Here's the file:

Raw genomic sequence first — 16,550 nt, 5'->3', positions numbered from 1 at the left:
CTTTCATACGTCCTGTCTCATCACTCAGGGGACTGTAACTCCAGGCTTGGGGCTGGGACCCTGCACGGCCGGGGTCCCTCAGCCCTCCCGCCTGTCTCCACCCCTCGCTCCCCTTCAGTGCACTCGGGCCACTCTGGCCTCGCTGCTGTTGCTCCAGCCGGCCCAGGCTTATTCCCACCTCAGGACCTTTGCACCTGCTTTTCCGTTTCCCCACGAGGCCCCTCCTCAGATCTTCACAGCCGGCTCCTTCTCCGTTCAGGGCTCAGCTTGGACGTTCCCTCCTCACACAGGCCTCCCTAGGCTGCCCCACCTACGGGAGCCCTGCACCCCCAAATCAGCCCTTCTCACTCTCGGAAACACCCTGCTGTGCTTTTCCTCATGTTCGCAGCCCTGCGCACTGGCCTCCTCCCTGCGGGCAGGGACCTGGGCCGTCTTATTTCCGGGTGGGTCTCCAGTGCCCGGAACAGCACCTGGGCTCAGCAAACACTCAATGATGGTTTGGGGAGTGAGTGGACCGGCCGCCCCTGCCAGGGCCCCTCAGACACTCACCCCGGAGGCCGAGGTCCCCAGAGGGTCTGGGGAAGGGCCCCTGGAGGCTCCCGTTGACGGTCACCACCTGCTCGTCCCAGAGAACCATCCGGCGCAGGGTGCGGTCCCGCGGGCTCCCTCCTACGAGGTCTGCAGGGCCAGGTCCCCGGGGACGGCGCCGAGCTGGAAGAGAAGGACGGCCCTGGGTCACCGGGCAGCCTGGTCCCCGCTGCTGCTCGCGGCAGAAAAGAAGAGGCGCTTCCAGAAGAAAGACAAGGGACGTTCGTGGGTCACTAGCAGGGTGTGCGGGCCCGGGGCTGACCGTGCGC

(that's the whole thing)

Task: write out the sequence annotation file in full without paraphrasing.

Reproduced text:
Raw genomic sequence first — 16,550 nt, 5'->3', positions numbered from 1 at the left:
CTTTCATACGTCCTGTCTCATCACTCAGGGGACTGTAACTCCAGGCTTGGGGCTGGGACCCTGCACGGCCGGGGTCCCTCAGCCCTCCCGCCTGTCTCCACCCCTCGCTCCCCTTCAGTGCACTCGGGCCACTCTGGCCTCGCTGCTGTTGCTCCAGCCGGCCCAGGCTTATTCCCACCTCAGGACCTTTGCACCTGCTTTTCCGTTTCCCCACGAGGCCCCTCCTCAGATCTTCACAGCCGGCTCCTTCTCCGTTCAGGGCTCAGCTTGGACGTTCCCTCCTCACACAGGCCTCCCTAGGCTGCCCCACCTACGGGAGCCCTGCACCCCCAAATCAGCCCTTCTCACTCTCGGAAACACCCTGCTGTGCTTTTCCTCATGTTCGCAGCCCTGCGCACTGGCCTCCTCCCTGCGGGCAGGGACCTGGGCCGTCTTATTTCCGGGTGGGTCTCCAGTGCCCGGAACAGCACCTGGGCTCAGCAAACACTCAATGATGGTTTGGGGAGTGAGTGGACCGGCCGCCCCTGCCAGGGCCCCTCAGACACTCACCCCGGAGGCCGAGGTCCCCAGAGGGTCTGGGGAAGGGCCCCTGGAGGCTCCCGTTGACGGTCACCACCTGCTCGTCCCAGAGAACCATCCGGCGCAGGGTGCGGTCCCGCGGGCTCCCTCCTACGAGGTCTGCAGGGCCAGGTCCCCGGGGACGGCGCCGAGCTGGAAGAGAAGGACGGCCCTGGGTCACCGGGCAGCCTGGTCCCCGCTGCTGCTCGCGGCAGAAAAGAAGAGGCGCTTCCAGAAGAAAGACAAGGGACGTTCGTGGGTCACTAGCAGGGTGTGCGGGCCCGGGGCTGACCGTGCGC